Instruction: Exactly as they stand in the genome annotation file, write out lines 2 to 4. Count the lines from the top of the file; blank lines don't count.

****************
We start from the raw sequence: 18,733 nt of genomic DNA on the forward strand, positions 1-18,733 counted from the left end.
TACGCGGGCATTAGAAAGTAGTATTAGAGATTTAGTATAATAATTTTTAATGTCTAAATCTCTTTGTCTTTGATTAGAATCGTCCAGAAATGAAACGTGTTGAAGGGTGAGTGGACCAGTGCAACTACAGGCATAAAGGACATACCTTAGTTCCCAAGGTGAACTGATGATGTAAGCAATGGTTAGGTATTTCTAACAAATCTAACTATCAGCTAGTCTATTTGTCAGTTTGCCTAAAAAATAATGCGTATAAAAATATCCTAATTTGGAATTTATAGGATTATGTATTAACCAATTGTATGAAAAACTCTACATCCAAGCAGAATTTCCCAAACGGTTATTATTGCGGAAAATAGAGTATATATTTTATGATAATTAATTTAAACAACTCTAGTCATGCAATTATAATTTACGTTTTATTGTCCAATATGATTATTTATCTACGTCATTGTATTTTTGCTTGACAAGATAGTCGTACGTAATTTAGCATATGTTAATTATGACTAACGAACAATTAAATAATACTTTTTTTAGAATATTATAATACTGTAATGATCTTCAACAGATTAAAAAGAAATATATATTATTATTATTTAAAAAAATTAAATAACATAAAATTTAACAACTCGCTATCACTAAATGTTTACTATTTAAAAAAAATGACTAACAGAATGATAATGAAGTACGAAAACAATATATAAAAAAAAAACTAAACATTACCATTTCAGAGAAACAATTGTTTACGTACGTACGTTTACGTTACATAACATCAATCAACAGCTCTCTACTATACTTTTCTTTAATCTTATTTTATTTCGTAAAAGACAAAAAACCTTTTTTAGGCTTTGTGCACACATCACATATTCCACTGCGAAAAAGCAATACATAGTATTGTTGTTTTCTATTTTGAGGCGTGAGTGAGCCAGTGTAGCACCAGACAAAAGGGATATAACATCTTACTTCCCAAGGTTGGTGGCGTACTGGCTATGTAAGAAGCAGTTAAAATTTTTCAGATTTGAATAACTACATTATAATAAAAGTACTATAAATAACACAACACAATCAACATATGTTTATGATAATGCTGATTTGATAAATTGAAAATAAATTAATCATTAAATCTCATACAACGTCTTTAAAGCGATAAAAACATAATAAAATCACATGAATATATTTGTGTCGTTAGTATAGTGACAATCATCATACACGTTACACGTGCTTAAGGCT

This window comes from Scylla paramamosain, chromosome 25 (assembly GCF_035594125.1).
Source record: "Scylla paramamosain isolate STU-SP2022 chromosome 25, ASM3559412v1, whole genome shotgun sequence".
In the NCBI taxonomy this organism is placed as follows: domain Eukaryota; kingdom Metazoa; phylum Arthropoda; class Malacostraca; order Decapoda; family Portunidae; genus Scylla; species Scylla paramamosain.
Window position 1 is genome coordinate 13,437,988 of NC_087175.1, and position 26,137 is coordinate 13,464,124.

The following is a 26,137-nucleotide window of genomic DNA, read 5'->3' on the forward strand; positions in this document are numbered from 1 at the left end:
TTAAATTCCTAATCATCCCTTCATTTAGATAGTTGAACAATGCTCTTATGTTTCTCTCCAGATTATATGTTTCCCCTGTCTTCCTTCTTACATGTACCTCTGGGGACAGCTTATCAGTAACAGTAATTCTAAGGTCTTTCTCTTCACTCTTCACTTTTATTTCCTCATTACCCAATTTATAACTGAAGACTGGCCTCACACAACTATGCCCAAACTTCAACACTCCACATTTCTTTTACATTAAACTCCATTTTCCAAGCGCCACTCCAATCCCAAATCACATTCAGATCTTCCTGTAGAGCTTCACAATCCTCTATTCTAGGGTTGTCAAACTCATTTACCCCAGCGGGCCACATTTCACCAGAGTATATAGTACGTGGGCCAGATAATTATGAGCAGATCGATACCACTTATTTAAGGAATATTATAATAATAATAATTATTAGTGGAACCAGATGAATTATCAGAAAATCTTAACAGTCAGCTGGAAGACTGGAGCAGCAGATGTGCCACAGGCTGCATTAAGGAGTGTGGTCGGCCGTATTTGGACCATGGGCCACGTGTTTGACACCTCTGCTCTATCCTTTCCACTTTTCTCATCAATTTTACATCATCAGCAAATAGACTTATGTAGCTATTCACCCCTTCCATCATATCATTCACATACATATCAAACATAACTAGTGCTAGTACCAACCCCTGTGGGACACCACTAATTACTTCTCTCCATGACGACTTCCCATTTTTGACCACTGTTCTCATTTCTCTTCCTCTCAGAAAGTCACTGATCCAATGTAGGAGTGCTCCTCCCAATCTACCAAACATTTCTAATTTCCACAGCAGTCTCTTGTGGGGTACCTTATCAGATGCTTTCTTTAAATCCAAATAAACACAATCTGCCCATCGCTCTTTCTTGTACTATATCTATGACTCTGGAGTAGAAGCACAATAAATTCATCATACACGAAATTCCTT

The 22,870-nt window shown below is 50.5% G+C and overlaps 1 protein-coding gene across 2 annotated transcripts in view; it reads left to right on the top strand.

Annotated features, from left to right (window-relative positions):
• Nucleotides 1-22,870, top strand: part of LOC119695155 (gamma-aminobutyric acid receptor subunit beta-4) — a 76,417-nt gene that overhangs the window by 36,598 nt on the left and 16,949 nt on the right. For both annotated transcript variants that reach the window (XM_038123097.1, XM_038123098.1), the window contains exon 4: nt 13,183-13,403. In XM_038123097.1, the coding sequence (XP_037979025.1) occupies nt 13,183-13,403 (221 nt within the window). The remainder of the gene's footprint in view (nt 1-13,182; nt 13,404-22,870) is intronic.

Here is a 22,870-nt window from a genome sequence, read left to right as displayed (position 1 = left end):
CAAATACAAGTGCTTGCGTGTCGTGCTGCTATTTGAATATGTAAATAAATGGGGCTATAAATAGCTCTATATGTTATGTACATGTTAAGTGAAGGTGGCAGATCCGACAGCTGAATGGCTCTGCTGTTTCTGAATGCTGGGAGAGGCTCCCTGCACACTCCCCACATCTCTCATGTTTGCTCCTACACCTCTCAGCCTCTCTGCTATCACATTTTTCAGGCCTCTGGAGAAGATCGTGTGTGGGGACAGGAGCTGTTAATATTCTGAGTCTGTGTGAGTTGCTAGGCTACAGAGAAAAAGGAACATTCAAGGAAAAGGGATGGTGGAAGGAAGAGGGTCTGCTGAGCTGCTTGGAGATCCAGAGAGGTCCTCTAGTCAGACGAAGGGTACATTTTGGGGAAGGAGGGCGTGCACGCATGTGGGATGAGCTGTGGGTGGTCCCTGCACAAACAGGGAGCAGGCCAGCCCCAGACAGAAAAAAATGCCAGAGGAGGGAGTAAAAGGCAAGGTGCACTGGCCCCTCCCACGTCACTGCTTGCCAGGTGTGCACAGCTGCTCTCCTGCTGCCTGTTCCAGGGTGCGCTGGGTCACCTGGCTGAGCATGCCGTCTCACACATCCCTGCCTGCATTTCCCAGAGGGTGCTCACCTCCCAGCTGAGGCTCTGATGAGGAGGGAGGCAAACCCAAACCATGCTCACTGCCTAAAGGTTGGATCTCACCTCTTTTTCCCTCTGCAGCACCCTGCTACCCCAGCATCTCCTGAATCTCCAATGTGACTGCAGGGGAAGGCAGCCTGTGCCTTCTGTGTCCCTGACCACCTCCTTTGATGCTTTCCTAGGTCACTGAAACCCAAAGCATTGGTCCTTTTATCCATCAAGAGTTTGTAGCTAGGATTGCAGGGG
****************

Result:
TACGCGGGCATTAGAAAGTAGTATTAGAGATTTAGTATAATAATTTTTAATGTCTAAATCTCTTTGTCTTTGATTAGAATCGTCCAGAAATGAAACGTGTTGAAGGGTGAGTGGACCAGTGCAACTACAGGCATAAAGGACATACCTTAGTTCCCAAGGTGAACTGATGATGTAAGCAATGGTTAGGTATTTCTAACAAATCTAACTATCAGCTAGTCTATTTGTCAGTTTGCCTAAAAAATAATGCGTATAAAAATATCCTAATTTGGAATTTATAGGATTATGTATTAACCAATTGTATGAAAAACTCTACATCCAAGCAGAATTTCCCAAACGGTTATTATTGCGGAAAATAGAGTATATATTTTATGATAATTAATTTAAACAACTCTAGTCATGCAATTATAATTTACGTTTTATTGTCCAATATGATTATTTATCTACGTCATTGTATTTTTGCTTGACAAGATAGTCGTACGTAATTTAGCATATGTTAATTATGACTAACGAACAATTAAATAATACTTTTTTTAGAATATTATAATACTGTAATGATCTTCAACAGATTAAAAAGAAATATATATTATTATTATTTAAAAAAATTAAATAACATAAAATTTAACAACTCGCTATCACTAAATGTTTACTATTTAAAAAAAATGACTAACAGAATGATAATGAAGTACGAAAACAATATATAAAAAAAAAACTAAACATTACCATTTCAGAGAAACAATTGTTTACGTACGTACGTTTACGTTACATAACATCAATCAACAGCTCTCTACTATACTTTTCTTTAATCTTATTTTATTTCGTAAAAGACAAAAAACCTTTTTTAGGCTTTGTGCACACATCACATATTCCACTGCGAAAAAGCAATACATAGTATTGTTGTTTTCTATTTTGAGGCGTGAGTGAGCCAGTGTAGCACCAGACAAAAGGGATATAACATCTTACTTCCCAAGGTTGGTGGCGTACTGGCTATGTAAGAAGCAGTTAAAATTTTTCAGATTTGAATAACTACATTATAATAAAAGTACTATAAATAACACAACACAATCAACATATGTTTATGATAATGCTGATTTGATAAATTGAAAATAAATTAATCATTAAATCTCATACAACGTCTTTAAAGCGATAAAAACATAATAAAATCACATGAATATATTTGTGTCGTTAGTATAGTGACAATCATCATACACGTTACACGTGCTTAAGGCT

This window comes from Scylla paramamosain, chromosome 25 (assembly GCF_035594125.1).
Source record: "Scylla paramamosain isolate STU-SP2022 chromosome 25, ASM3559412v1, whole genome shotgun sequence".